For nearly a decade, carbon emissions from vehicles in the US had been falling, and fuel economy had been rising. But then, two years ago this week, the Japanese tsunami knocked out the Japanese auto industry. That triggered a global parts shortage, halting assembly lines around the world. And the knock-on effect was to temporarily reverse the gains in greenness, according to a report released today by the US Environmental Protection Agency (EPA).
Carbon emissions were falling and fuel economy rising for a decade—but with a recent blip. EPA
The EPA noted that Honda and Toyota produced 500,000 fewer vehicles in the 2011 model year than the one prior, which was likely responsible for the dip in fuel economy and a rise in CO2 emissions.
Honda and Toyota subsequently lost their standing as the two most fuel-efficient, least carbon-intensive automakers that year, a development the EPA said was “at least partially explained by the lower car production in Japan due to the March 2011 tsunami.”
The tsunami-spawned setback also made the record gains in the 2012 model year appear bigger than they otherwise would have been. Average fuel economy of cars and truck sold in the US jumped 6% while carbon emission declined by a similar percentage in the 2012 model year, according to the EPA.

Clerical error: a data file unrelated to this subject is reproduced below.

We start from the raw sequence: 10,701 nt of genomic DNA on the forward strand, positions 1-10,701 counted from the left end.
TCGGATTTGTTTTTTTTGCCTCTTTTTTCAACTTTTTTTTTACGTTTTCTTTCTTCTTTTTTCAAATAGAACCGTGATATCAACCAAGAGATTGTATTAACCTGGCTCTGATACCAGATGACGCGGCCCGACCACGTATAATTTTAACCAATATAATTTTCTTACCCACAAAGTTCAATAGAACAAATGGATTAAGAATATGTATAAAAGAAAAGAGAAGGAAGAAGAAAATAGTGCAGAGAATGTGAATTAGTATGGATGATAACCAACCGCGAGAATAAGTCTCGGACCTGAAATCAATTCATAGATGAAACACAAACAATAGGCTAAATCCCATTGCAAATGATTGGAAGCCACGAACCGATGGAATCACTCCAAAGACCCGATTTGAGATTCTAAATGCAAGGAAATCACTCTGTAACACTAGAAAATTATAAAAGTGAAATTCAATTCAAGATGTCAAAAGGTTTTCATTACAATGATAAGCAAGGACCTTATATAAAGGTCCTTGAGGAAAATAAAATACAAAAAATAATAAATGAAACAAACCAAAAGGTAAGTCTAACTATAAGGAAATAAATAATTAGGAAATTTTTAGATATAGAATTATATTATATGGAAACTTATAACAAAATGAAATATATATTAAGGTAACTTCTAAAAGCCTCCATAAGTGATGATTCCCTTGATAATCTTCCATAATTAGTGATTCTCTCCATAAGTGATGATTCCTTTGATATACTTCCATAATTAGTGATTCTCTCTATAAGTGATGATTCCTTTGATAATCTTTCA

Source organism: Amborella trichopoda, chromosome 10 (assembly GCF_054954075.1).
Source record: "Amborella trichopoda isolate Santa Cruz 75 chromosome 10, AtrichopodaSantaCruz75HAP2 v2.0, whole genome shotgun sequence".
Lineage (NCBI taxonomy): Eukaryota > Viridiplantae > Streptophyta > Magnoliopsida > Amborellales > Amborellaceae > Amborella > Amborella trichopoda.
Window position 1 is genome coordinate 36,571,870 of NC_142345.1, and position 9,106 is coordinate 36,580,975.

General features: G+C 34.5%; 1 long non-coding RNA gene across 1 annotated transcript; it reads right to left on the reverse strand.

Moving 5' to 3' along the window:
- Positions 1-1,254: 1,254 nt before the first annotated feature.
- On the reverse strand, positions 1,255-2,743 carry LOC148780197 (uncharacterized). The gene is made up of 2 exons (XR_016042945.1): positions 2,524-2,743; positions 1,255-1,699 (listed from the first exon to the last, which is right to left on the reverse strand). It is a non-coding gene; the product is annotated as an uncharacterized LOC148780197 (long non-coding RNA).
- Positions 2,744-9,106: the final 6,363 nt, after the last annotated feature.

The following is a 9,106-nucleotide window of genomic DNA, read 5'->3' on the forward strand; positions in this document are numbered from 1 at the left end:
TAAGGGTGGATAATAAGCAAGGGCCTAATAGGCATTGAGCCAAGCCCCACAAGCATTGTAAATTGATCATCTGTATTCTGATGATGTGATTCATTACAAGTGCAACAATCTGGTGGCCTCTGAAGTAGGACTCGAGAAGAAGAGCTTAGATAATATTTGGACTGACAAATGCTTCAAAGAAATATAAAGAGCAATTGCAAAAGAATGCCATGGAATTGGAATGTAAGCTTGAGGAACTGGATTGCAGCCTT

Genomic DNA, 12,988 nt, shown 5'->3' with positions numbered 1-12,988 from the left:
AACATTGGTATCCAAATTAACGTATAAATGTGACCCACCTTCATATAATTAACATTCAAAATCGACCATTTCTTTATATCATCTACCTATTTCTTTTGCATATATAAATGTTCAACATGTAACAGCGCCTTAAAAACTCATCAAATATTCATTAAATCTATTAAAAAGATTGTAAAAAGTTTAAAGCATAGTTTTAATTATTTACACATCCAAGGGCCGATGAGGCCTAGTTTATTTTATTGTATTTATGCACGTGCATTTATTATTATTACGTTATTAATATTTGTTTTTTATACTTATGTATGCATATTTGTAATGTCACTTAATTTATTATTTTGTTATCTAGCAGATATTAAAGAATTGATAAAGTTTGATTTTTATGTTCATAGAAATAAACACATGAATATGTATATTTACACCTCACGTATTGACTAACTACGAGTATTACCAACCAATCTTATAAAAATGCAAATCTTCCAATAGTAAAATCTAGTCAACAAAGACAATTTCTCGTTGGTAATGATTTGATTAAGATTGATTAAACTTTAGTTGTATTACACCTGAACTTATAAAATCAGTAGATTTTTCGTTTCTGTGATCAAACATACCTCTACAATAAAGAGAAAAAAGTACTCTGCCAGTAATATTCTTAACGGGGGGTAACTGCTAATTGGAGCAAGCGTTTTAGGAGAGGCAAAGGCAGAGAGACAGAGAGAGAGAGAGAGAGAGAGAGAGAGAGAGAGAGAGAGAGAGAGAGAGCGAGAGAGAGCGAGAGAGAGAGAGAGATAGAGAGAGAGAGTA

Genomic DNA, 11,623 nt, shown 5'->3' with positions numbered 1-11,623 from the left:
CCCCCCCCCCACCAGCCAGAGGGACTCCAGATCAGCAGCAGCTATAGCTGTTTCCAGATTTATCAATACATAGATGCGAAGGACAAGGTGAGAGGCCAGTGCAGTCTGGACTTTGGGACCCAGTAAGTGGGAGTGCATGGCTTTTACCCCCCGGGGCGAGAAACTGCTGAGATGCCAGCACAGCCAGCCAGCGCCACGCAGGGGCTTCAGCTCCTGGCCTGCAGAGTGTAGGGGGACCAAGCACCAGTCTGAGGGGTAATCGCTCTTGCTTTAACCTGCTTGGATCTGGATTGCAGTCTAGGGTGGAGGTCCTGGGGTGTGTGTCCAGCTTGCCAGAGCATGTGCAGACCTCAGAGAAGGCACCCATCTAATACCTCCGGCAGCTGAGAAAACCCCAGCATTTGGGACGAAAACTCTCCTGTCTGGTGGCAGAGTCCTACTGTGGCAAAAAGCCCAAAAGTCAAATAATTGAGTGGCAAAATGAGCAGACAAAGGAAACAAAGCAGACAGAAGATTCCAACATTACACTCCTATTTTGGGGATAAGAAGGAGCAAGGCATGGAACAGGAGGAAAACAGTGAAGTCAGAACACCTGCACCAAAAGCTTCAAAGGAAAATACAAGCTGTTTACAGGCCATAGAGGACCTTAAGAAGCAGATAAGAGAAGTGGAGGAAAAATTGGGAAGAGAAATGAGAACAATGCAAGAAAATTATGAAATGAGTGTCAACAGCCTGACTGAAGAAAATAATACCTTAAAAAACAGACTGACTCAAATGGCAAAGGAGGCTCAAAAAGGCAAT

From 2007 to 2012, fuel economy increased 16%, to 23.8 miles per gallon, while C02 emissions have fallen 13%, to 374 grams per mile driven. But automakers still have a long road to travel to hit the Obama administration mandate of average fleet fuel economy of 35.5 MPG by 2016 and 54.5 mpg by 2025.
Still, with US president Barack Obama set to unveil a proposal today to take $2 billion in oil and gas lease revenues to fund advanced vehicle research over the next decade, the EPA reported that almost quarter of 2012 vehicles—80 models—either already meet the 2016 targets or would with only minor improvements.
Just 3% of 2012 models—20 vehicles—have achieved the 2025 targets. No surprise that all those cars are either hybrids, plug-in hybrids, or powered by batteries or fuel cells.
Check the chart below to see how green your ride is:
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